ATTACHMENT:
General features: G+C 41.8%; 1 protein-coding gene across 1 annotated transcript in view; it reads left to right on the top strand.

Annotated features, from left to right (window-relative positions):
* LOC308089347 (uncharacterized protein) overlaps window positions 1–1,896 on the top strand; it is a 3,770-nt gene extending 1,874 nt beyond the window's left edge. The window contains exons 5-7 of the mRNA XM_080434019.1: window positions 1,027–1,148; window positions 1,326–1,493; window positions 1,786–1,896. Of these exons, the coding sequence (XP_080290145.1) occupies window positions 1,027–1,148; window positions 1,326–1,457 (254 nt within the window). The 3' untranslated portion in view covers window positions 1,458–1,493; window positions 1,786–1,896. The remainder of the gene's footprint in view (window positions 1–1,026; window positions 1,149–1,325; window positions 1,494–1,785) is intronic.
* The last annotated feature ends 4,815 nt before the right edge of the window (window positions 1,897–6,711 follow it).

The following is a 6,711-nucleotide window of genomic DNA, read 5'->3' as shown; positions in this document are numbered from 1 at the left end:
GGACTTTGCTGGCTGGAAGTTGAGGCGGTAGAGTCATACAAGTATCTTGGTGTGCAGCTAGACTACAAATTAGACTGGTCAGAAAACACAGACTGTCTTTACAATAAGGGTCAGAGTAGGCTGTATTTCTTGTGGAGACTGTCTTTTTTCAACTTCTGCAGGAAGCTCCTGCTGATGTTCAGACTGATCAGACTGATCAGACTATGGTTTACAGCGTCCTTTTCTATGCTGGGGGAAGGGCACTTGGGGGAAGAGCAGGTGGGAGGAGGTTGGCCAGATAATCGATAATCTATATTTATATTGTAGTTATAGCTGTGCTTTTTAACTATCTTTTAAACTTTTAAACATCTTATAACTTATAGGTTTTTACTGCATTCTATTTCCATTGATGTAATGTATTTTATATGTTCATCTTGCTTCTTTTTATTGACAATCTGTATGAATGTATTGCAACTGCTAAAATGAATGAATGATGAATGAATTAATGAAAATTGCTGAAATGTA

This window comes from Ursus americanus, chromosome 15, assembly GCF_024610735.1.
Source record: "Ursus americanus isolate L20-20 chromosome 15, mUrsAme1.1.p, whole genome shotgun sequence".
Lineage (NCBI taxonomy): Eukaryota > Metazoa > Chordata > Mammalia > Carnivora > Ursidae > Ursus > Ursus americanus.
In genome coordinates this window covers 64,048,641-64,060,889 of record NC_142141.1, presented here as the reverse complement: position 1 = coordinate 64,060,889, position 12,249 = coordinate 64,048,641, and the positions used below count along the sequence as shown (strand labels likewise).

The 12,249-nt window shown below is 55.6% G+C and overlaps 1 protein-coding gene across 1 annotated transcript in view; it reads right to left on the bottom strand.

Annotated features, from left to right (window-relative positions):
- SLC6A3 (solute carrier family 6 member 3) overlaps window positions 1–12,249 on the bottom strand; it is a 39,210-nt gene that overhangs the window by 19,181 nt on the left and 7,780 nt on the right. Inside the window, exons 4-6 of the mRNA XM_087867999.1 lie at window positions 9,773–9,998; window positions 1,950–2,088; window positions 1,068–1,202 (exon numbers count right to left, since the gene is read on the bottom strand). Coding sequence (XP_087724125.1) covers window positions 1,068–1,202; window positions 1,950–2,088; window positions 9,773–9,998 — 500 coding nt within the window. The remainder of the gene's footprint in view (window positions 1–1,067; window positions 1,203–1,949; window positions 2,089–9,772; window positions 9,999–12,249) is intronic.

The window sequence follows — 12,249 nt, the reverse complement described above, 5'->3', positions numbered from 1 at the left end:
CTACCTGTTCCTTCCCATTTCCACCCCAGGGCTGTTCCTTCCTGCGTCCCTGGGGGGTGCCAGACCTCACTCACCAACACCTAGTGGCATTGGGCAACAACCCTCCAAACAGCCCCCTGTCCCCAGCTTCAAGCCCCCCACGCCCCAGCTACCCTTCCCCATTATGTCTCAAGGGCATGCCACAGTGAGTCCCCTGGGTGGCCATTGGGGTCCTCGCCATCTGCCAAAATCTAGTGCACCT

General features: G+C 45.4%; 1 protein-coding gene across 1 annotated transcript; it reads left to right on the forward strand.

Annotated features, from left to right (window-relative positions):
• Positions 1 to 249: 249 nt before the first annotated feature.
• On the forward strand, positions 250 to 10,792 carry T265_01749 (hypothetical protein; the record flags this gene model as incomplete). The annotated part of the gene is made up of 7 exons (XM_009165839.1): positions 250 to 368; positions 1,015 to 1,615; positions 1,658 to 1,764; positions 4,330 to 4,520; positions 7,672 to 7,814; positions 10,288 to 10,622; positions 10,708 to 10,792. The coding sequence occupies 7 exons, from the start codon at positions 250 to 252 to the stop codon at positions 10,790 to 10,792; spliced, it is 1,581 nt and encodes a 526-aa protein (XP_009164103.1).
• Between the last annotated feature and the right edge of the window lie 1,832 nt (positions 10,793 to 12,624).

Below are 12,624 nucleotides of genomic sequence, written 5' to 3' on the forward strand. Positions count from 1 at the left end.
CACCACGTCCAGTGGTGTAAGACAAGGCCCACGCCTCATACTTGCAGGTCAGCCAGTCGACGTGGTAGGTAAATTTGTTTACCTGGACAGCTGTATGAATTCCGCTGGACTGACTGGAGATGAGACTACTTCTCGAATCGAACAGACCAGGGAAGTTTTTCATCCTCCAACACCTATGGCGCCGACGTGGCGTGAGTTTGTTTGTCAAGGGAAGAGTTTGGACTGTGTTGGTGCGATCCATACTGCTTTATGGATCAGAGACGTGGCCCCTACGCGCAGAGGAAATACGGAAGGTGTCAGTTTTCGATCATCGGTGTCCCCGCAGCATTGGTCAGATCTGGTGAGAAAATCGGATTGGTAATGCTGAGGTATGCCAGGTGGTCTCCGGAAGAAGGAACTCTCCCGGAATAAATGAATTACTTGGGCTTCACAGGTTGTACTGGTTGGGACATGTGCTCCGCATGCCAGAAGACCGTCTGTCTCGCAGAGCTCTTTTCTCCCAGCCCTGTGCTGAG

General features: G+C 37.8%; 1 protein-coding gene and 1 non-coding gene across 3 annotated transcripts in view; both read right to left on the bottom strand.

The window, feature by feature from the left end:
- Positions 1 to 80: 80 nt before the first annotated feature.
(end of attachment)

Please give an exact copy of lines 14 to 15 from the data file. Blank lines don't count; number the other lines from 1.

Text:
The window sequence follows — 12,249 nt, the reverse complement described above, 5'->3', positions numbered from 1 at the left end:
CTACCTGTTCCTTCCCATTTCCACCCCAGGGCTGTTCCTTCCTGCGTCCCTGGGGGGTGCCAGACCTCACTCACCAACACCTAGTGGCATTGGGCAACAACCCTCCAAACAGCCCCCTGTCCCCAGCTTCAAGCCCCCCACGCCCCAGCTACCCTTCCCCATTATGTCTCAAGGGCATGCCACAGTGAGTCCCCTGGGTGGCCATTGGGGTCCTCGCCATCTGCCAAAATCTAGTGCACCT